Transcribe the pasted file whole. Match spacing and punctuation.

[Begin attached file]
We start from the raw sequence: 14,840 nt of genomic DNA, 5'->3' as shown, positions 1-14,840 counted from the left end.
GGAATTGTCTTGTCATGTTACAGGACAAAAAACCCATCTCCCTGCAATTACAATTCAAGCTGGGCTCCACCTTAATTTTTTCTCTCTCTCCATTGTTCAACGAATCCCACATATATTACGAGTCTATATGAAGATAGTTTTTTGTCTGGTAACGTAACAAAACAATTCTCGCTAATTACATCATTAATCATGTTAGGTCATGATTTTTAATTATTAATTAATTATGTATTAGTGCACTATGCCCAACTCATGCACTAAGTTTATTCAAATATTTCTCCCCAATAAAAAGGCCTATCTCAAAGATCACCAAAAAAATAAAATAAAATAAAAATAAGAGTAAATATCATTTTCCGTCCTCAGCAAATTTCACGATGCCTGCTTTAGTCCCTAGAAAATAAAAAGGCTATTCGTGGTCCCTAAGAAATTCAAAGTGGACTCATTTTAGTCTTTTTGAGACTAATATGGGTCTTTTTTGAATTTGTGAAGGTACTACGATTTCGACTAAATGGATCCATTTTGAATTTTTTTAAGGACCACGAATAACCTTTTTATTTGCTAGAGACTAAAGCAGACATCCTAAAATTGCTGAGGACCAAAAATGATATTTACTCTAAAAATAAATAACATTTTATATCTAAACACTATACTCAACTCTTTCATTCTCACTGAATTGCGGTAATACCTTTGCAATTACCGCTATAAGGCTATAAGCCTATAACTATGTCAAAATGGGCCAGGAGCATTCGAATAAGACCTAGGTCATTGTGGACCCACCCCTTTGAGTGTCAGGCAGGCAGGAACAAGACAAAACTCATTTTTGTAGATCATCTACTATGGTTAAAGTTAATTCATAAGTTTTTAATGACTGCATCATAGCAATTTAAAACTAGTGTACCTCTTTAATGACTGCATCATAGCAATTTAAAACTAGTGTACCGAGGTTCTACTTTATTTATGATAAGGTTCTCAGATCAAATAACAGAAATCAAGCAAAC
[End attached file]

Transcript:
We start from the raw sequence: 14,840 nt of genomic DNA, 5'->3' as shown, positions 1-14,840 counted from the left end.
GGAATTGTCTTGTCATGTTACAGGACAAAAAACCCATCTCCCTGCAATTACAATTCAAGCTGGGCTCCACCTTAATTTTTTCTCTCTCTCCATTGTTCAACGAATCCCACATATATTACGAGTCTATATGAAGATAGTTTTTTGTCTGGTAACGTAACAAAACAATTCTCGCTAATTACATCATTAATCATGTTAGGTCATGATTTTTAATTATTAATTAATTATGTATTAGTGCACTATGCCCAACTCATGCACTAAGTTTATTCAAATATTTCTCCCCAATAAAAAGGCCTATCTCAAAGATCACCAAAAAAATAAAATAAAATAAAAATAAGAGTAAATATCATTTTCCGTCCTCAGCAAATTTCACGATGCCTGCTTTAGTCCCTAGAAAATAAAAAGGCTATTCGTGGTCCCTAAGAAATTCAAAGTGGACTCATTTTAGTCTTTTTGAGACTAATATGGGTCTTTTTTGAATTTGTGAAGGTACTACGATTTCGACTAAATGGATCCATTTTGAATTTTTTTAAGGACCACGAATAACCTTTTTATTTGCTAGAGACTAAAGCAGACATCCTAAAATTGCTGAGGACCAAAAATGATATTTACTCTAAAAATAAATAACATTTTATATCTAAACACTATACTCAACTCTTTCATTCTCACTGAATTGCGGTAATACCTTTGCAATTACCGCTATAAGGCTATAAGCCTATAACTATGTCAAAATGGGCCAGGAGCATTCGAATAAGACCTAGGTCATTGTGGACCCACCCCTTTGAGTGTCAGGCAGGCAGGAACAAGACAAAACTCATTTTTGTAGATCATCTACTATGGTTAAAGTTAATTCATAAGTTTTTAATGACTGCATCATAGCAATTTAAAACTAGTGTACCTCTTTAATGACTGCATCATAGCAATTTAAAACTAGTGTACCGAGGTTCTACTTTATTTATGATAAGGTTCTCAGATCAAATAACAGAAATCAAGCAAAC